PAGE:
In the garden, dill and cucumber are companion plants, and in the pickle jar cucumber and dill are seriously best friends. Americans eat more than 2.5 billion pounds of pickles annually (as of the publication date of this article) and a great many of them are dill cucumber pickles. Dill pickles must rest to develop flavor. The taste of the pickling solution and dill permeates the cucumber over time to produce the classic pickle taste. How long the pickles must rest, though, depends on the recipe.
The simplest, fastest dill pickle is the refrigerator pickle. To make refrigerator dill pickles, mix sliced cucumbers with vinegar, salt, sugar, dill, garlic and onion. Put them in a jar with a tight lid. Shake the jar a couple of times a day for five days. The pickles will be ready to eat in five days to one week.
Fresh-pack pickles are canned using a low-temperature pasteurization treatment method to preserve their crispness. To make fresh-pack pickles, pack the cucumbers into jars with dill, garlic and spices. Pour boiling pickling solution over the top and process the jars in a hot water bath canner. Once the jars have processed and sealed, store them. They will be ready to eat in four to five weeks.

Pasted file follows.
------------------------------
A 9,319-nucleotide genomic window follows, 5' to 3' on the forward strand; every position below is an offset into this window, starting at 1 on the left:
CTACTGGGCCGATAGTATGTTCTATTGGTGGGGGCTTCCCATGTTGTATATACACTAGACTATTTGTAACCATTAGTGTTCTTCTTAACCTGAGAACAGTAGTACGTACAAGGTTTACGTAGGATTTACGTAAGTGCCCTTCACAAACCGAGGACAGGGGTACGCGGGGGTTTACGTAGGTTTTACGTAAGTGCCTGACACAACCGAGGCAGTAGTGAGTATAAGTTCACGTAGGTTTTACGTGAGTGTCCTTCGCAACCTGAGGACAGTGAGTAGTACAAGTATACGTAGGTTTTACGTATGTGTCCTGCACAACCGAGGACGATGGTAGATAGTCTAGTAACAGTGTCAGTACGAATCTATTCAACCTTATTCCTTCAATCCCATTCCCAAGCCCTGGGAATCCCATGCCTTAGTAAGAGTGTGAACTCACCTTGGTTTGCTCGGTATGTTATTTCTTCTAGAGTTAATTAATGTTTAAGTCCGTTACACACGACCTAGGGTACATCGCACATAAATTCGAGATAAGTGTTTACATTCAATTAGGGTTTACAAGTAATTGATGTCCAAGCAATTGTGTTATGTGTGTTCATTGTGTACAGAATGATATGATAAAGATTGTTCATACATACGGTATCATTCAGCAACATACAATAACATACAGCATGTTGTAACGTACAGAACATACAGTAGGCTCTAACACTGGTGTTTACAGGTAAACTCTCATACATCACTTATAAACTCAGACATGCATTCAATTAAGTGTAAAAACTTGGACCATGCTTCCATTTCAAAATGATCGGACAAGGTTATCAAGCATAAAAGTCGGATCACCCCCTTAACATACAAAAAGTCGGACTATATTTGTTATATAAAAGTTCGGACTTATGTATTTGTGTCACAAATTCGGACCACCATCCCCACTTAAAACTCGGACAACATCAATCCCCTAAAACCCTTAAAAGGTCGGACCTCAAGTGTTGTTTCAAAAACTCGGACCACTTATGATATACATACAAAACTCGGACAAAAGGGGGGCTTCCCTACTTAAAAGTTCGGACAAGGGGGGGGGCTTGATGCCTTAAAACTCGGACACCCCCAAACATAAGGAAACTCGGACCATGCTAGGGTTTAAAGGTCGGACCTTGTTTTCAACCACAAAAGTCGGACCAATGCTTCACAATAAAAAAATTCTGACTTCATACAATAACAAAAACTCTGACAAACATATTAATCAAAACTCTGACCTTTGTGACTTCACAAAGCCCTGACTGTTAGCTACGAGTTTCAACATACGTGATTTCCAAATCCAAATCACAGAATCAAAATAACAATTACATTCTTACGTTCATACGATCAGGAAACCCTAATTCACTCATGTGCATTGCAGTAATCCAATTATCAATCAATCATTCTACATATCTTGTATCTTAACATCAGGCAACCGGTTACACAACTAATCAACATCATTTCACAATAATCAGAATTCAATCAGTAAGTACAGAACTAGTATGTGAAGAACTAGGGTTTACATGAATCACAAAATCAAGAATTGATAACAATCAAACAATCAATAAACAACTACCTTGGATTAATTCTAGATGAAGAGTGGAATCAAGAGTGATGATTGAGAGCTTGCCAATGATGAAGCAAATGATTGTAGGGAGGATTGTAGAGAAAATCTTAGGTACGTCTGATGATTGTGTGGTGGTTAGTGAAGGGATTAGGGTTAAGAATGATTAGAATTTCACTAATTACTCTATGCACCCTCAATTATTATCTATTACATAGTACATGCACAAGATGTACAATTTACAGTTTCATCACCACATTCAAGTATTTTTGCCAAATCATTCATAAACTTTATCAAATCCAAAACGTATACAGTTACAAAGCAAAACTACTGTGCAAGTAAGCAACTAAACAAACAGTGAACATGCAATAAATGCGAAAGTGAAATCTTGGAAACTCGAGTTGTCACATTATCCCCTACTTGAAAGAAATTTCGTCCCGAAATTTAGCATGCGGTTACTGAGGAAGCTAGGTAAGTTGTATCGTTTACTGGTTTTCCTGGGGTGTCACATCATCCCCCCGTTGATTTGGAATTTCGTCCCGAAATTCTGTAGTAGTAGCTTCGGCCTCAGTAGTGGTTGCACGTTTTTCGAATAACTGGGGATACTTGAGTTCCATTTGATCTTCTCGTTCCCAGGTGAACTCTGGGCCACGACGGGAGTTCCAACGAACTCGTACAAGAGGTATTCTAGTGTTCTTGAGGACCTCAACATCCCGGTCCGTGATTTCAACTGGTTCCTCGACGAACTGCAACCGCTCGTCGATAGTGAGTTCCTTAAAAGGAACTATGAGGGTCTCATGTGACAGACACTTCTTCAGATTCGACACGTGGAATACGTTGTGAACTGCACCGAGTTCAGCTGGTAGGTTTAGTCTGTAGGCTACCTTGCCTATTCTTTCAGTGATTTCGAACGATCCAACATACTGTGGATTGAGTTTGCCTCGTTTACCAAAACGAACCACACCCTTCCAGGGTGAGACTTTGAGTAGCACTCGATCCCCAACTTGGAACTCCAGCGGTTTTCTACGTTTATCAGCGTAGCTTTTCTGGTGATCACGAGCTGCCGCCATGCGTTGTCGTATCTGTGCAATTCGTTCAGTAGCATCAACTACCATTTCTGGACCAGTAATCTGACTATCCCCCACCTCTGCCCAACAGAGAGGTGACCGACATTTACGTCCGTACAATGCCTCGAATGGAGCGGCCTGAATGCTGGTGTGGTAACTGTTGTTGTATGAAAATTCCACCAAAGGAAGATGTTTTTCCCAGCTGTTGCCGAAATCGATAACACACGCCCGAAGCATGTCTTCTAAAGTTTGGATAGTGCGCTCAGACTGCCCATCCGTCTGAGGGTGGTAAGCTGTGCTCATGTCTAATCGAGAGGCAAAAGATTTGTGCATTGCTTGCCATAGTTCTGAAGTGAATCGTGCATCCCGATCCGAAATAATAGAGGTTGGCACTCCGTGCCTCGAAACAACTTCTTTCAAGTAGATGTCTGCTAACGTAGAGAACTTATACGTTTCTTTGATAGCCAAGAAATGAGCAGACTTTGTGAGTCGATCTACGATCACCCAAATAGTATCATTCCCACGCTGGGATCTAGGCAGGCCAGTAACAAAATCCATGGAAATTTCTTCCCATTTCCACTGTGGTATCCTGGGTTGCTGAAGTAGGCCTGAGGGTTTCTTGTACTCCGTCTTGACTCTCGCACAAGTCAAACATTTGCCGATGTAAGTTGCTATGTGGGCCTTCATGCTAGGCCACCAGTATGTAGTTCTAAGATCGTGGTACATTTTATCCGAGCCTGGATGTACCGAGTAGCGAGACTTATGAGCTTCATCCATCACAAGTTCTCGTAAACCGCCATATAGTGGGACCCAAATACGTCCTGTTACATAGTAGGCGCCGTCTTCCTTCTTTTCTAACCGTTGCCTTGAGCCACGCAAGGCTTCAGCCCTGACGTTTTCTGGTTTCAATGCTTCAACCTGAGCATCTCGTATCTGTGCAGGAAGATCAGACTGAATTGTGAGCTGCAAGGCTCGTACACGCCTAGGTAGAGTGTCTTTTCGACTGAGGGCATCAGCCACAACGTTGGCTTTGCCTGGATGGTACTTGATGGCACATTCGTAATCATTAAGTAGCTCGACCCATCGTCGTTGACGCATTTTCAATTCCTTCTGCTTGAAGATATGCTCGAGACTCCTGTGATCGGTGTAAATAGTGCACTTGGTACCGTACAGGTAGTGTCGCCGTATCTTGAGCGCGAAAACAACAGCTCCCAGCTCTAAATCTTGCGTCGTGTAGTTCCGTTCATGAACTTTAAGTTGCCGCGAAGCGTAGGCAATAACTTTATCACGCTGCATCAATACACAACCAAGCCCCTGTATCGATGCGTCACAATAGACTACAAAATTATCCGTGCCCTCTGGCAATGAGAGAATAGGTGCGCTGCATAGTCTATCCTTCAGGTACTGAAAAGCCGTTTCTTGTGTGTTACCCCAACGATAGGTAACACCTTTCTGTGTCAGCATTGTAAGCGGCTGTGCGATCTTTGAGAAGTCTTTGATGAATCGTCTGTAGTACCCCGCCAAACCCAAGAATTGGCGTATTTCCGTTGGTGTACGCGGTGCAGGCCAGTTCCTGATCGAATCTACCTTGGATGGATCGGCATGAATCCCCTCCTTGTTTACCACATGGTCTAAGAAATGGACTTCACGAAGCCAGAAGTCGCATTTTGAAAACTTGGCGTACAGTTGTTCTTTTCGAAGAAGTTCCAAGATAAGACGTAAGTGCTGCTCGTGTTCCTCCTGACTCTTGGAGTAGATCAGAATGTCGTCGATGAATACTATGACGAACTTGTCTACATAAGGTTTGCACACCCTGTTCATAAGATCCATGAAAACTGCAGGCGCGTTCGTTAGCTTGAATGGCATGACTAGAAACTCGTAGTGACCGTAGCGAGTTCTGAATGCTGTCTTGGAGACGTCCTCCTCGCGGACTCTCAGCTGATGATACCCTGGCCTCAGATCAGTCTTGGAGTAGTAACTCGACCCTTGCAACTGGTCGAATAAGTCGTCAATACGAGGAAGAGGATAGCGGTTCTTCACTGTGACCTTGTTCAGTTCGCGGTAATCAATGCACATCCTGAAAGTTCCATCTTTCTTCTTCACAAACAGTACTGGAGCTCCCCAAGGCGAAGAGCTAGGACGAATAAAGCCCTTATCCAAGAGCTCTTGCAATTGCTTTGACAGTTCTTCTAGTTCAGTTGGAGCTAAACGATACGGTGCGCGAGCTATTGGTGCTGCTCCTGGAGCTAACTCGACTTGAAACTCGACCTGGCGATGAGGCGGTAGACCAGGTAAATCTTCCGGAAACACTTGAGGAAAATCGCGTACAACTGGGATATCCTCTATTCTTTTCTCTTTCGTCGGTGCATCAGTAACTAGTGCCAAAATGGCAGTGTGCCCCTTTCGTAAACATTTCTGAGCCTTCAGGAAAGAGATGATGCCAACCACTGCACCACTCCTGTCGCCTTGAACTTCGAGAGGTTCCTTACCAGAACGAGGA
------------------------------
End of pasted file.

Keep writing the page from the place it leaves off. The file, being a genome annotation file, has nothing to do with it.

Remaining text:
Fermented pickles are aged in stone crocks. To make fermented pickles, mix cucumbers, dill, salt and vinegar in a large crock. Weight the pickles to keep them submerged. The speed of fermentation depends on the temperature. If the temperature is 70 degrees Fahrenheit to 75 degrees Fahrenheit, the pickles will be ready in three to four weeks. If the temperature is 55 degrees Fahrenheit to 65 degrees Fahrenheit, the pickles will take five to six weeks. Once ready, they can be eaten immediately or canned in jars. The flavor will continue to develop in the jar.
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You can also make recycled pickles using the liquid from store-bought pickles. Slice cucumbers or other vegetables into the brine left after you've finished the jar of pickles. These pickles, which are actually more marinated vegetables than pickles, will be ready in a couple of days.
Susan Peterson is the author of five books, including "Western Herbs for Martial Artists and Contact Athletes" and "Clare: A Novel." She holds a Ph.D. in text theory from the University of Texas at Arlington and is an avid cook and gardener.